The Minutes of the Constitutional Commission of 1945 reveal that the commission declined at that time to include an exemption on property owned by religious groups used only for single-family residences. See Records of Constitutional Commission, vol. 1, pp. 395, 396. In 1953 the General Assembly by resolution proposed an amendment to the Constitution of 1945 (Art. VII, Sec. I, Par. IV; Code, Ann., 2-5404), by inserting in subparagraph one, after the words, "The General Assembly may, by law, exempt from taxation all public property; places of religious worship or burial," the words, "and all property owned by religious groups used only for residential purposes and from which no income is derived." (Ga. L. 1953, Nov.-Dec. Sess., p. 70). The proposed amendment was submitted to the voters and approved in the General Election of 1954. In 1955 the General Assembly passed an act (Ga. L. 1955, p. 262) consistent with the amendment, and otherwise re-enacting the exemption provisions contained in the act of 1946. The language added by the 1955 act, "all property owned by religious groups used only for single family residences and from which no income is derived," exempted the residences of a religious denomination or society occupied by a pastor, preacher, or other person occupying such relation to the religious group, from ad valorem taxation. The constitutional amendment of 1953, and the statute of 1955, do not limit or restrict the exemptions previously enacted pursuant to Art. VII, Sec. I, Par. IV of the Constitution of 1945.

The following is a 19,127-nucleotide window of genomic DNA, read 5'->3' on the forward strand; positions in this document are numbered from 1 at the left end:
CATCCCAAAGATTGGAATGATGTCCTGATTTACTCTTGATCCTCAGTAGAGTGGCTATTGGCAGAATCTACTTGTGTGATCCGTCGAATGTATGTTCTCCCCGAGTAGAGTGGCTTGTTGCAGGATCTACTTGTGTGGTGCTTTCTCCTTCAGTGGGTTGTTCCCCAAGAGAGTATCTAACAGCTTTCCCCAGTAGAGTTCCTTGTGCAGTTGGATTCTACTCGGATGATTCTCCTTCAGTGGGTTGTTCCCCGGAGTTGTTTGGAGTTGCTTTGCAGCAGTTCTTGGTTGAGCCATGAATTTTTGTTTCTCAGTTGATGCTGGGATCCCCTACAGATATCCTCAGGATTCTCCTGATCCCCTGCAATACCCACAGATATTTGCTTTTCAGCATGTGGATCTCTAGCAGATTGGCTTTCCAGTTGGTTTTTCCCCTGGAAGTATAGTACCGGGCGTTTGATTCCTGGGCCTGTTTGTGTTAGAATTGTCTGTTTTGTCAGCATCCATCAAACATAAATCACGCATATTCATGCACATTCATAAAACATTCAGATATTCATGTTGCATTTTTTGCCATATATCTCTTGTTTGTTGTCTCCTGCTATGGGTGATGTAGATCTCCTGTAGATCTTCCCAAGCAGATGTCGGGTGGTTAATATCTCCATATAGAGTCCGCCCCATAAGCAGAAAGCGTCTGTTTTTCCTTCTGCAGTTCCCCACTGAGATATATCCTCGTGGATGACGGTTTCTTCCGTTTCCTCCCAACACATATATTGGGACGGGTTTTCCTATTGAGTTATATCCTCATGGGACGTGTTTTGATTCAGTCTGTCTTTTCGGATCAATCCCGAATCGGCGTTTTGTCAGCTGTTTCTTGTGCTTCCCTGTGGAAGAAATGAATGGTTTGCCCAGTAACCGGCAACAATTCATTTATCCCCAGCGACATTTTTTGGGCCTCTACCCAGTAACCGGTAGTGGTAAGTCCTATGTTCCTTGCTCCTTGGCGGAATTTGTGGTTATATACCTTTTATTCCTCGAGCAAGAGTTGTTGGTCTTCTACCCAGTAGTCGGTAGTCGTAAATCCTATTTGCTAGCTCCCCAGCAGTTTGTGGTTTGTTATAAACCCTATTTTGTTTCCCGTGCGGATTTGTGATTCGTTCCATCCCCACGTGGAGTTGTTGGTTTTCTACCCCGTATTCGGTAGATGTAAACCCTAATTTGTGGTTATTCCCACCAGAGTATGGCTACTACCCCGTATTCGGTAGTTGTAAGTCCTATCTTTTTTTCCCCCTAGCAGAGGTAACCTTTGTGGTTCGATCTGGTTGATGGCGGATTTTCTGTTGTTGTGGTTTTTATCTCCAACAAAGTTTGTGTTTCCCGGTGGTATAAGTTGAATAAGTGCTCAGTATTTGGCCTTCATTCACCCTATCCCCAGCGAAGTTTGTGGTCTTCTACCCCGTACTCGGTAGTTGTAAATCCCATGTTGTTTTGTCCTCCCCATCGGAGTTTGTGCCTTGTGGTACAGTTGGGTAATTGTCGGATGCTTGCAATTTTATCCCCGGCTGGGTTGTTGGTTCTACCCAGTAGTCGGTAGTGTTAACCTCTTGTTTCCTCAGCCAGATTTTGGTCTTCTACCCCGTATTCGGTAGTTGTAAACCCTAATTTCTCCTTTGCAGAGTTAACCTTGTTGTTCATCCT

In the present case it is contended by the city that the language, "places of religious worship or burial, and all property owned by religious groups used only for single-family residences and from which no income is derived," is exhaustive in description of property belonging to churches exempt from taxation; and, "if the property against which taxes have been assessed is productive of income, whether that be the primary or secondary purpose of the ownership of the property, that it is not entitled to be exempted from taxation."